Patients in intensive care and other hospital units have a risk of contracting hospital-acquired infections, such as central line-associated bloodstream infections (CLABSI). According to the U.S. Department of Health and Human Services, as many as 400,000 CLABSIs occur in hospital settings across the U.S. every year. As a result of CLABSIs, patients’ conditions may worsen, or they may suffer death.
By taking certain precautions, health care providers and patients themselves may help prevent CLABSIs.
Use maximal barriers
When inserting central lines, medical professionals should use the appropriate sterility barriers. To this end, they may wear sterile gloves, face masks, caps and sterile gowns with neck snaps. Additionally, they may use a large sterile drape to completely cover the patient.
Practice proper hand hygiene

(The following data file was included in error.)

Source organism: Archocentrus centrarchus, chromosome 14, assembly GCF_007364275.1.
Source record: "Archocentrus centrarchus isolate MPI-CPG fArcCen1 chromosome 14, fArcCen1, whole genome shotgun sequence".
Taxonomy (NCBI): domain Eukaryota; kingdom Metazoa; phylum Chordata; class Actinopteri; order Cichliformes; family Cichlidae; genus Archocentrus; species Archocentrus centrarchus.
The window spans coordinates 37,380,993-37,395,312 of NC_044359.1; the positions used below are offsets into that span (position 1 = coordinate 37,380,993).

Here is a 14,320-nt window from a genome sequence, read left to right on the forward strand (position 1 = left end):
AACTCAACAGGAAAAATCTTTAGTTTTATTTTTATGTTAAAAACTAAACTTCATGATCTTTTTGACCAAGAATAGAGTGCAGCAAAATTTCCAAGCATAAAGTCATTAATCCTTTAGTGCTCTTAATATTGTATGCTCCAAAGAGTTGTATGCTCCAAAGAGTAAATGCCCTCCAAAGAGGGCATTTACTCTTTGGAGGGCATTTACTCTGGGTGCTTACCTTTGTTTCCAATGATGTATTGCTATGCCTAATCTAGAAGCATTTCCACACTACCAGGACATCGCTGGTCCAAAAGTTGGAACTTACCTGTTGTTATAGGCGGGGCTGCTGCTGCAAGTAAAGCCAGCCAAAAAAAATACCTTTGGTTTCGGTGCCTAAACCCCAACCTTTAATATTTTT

According to the Centers for Disease Control and Prevention, health care providers may help prevent CLABSIs by practicing recommended hand hygiene. To this end, they may use an alcohol-based hand rub or wash their hands with soap and water any time they must touch patients’ tubing or insertion sites. Patients should also wash their hands frequently, and they may ask visitors to wash their hands when entering and leaving their rooms.
Do not allow touching
For their parts, patients should refrain from touching their central line tubing or insertion sites as much as possible. Further, they may ask any visitors not to touch their central lines to help avoid the potential spread of bacteria or other germs that may cause infections.
Contracting a CLBSI in the hospital may require patients to receive additional treatment and may lengthen their hospital stays; however, the law provides options for them to pursue compensation for their associated losses.